Still on track for our first significant winter storm of the season

Still on track for our first significant winter storm of the season

The Mid-South is still on track for our first significant winter storm of the season Sunday night and Monday despite reaching the low to mid sixties across much of the Mid-South on this Valentine's Day.

A dry cold front moved through the area earlier today shifting the winds to the north and now arctic air is filtering into the area and will drop temperatures overnight into the teens to lower twenties tonight along with strong gusty north winds at fifteen to twenty miles per hour. Wind chills are expected to fall into the single digits by early Sunday morning.

Fortunately, most of the day Sunday will be dry but cold and windy with high temperatures only in the low to mid thirties and wind chills in the teens to lower twenties. Then, a WINTER STORM WATCH will go into effect for the entire WMC Action News 5 coverage area Sunday evening through Monday afternoon.

I encourage you to use the daytime hours Sunday to prepare for the incoming winter weather Sunday night. Make sure you have plenty of gas in the car. Add some de-icer to your windshield wiper fluid and make sure you have good wiper blades. Check your battery as cold temperatures can decrease battery power by fifty percent. Make sure your tires are inflated properly as this will give better traction on slippery streets. At home, make sure outdoor faucets are covered. If you have outdoor pets make sure they have shelter and warm bedding. If possible bring outdoor pets inside Sunday night. It's also a good idea to stock up on extra food and snacks just in case getting around Monday is difficult. Most kids will be out of school for Presidents' Day but for those with school, you'll certainly want to get up early Monday to check for closings or travel problems.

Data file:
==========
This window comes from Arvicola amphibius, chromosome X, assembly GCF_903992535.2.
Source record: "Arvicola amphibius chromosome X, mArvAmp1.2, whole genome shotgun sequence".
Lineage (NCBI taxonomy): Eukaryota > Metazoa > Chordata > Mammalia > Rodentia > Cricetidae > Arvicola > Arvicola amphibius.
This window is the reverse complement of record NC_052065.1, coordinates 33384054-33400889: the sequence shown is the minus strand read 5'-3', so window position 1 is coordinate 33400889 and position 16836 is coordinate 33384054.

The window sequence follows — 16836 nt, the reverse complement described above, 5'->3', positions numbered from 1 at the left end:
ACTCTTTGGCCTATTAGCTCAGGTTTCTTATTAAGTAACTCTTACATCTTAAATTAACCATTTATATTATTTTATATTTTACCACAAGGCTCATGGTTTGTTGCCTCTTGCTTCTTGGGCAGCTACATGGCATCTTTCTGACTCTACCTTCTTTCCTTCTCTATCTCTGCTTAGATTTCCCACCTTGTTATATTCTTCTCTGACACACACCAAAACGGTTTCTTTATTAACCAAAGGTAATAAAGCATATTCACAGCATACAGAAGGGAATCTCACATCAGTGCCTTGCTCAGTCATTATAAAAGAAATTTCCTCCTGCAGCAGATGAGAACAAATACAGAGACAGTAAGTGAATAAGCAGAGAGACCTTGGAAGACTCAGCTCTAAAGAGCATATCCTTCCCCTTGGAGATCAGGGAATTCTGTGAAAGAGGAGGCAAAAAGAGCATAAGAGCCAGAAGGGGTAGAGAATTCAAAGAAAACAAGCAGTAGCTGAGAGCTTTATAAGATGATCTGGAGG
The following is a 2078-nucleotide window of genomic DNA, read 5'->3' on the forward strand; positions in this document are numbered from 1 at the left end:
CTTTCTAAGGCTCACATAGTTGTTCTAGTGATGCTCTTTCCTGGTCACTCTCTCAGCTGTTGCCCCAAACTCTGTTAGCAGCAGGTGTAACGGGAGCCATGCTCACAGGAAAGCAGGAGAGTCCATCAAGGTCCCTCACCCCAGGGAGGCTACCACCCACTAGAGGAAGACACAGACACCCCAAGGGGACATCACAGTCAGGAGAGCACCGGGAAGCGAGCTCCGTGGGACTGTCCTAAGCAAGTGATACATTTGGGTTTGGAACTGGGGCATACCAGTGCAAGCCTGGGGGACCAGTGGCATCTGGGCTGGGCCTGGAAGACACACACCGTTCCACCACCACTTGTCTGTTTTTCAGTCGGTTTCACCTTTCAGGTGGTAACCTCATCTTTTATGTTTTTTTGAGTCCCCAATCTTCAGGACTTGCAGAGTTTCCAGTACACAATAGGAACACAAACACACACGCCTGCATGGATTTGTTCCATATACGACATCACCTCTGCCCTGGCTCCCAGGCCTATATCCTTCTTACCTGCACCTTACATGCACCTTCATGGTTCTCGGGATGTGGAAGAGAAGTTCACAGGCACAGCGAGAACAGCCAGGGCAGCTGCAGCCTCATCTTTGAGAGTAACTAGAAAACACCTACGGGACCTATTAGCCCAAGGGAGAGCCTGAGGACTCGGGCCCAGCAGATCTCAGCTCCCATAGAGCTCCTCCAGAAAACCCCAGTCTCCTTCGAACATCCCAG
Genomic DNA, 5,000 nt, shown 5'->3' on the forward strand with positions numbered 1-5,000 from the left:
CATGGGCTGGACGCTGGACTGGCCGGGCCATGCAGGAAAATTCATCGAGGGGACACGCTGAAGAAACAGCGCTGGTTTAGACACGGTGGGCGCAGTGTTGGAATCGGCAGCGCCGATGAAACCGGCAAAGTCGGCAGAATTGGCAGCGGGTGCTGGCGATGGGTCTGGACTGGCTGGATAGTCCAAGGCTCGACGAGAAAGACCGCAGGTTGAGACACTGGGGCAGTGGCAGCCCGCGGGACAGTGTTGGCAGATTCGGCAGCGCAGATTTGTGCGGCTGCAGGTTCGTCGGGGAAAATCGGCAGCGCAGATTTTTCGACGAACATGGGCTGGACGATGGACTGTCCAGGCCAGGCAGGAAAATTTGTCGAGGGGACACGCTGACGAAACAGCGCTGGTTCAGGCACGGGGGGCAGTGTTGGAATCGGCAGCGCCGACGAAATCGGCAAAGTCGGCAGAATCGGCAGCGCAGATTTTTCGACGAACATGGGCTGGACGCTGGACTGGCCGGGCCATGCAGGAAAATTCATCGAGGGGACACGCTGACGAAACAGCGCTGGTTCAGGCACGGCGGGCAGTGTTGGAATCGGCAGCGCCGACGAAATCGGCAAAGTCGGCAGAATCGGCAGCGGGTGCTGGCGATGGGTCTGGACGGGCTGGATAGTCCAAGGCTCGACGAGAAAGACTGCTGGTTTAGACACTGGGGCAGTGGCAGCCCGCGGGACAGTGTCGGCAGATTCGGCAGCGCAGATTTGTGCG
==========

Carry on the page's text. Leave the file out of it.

The current forecast models are in general agreement for snow primarily along and north of I-40 and sleet south of that line. Snowfall amounts could range from two to four inches in those areas, but heavier amounts are possible from Jonesboro to Dyersburg and points north and east. Sleet amounts could average a quarter to half an inch from Memphis south into northern Mississippi.

The timing for precipitation will likely begin around 9 - 10 p.m. Sunday night in northeast and north central Arkansas and then spread south and east through the overnight hours into Monday morning. Most precipitation should exit the area by midday or shortly thereafter. Some flurries are possible Monday afternoon and evening as temperatures will be cold and clouds will linger overhead. Temperatures Sunday night will fall into the mid twenties and high temperatures Monday will only reach the low thirties which will allow for whatever falls to stick and remain through the day Monday and Monday night when temperatures will again fall back into the teens to lower twenties.

Travel problems could be an issue Monday morning and again Tuesday morning depending upon the amount of sleet and snow that falls.

For now, this is my current thinking. As more details and new forecast models arrive we will pass them along. Meteorologist Spencer Denton will have the latest forecast model updates Sunday morning and afternoon. I'll be back Sunday night for the late newscast which is about the time the precipitation will start. Meteorologist Andrew Kozak and Spencer will team up to bring you the latest on the winter weather and its impact on your start to the week.

Be sure to download the WMC Action News 5 Storm Tracker app to your smart phone. You'll have the power of Storm Track Doppler 5 in the palm of your hand along with current weather conditions, hour by hour forecasts, and the latest forecast information from the WMC Action News 5 Storm Tracking Team. Also be sure to follow us on Facebook and Twitter for more weather info and updates.  You can find me on Twitter @RonChilders and on Facebook.

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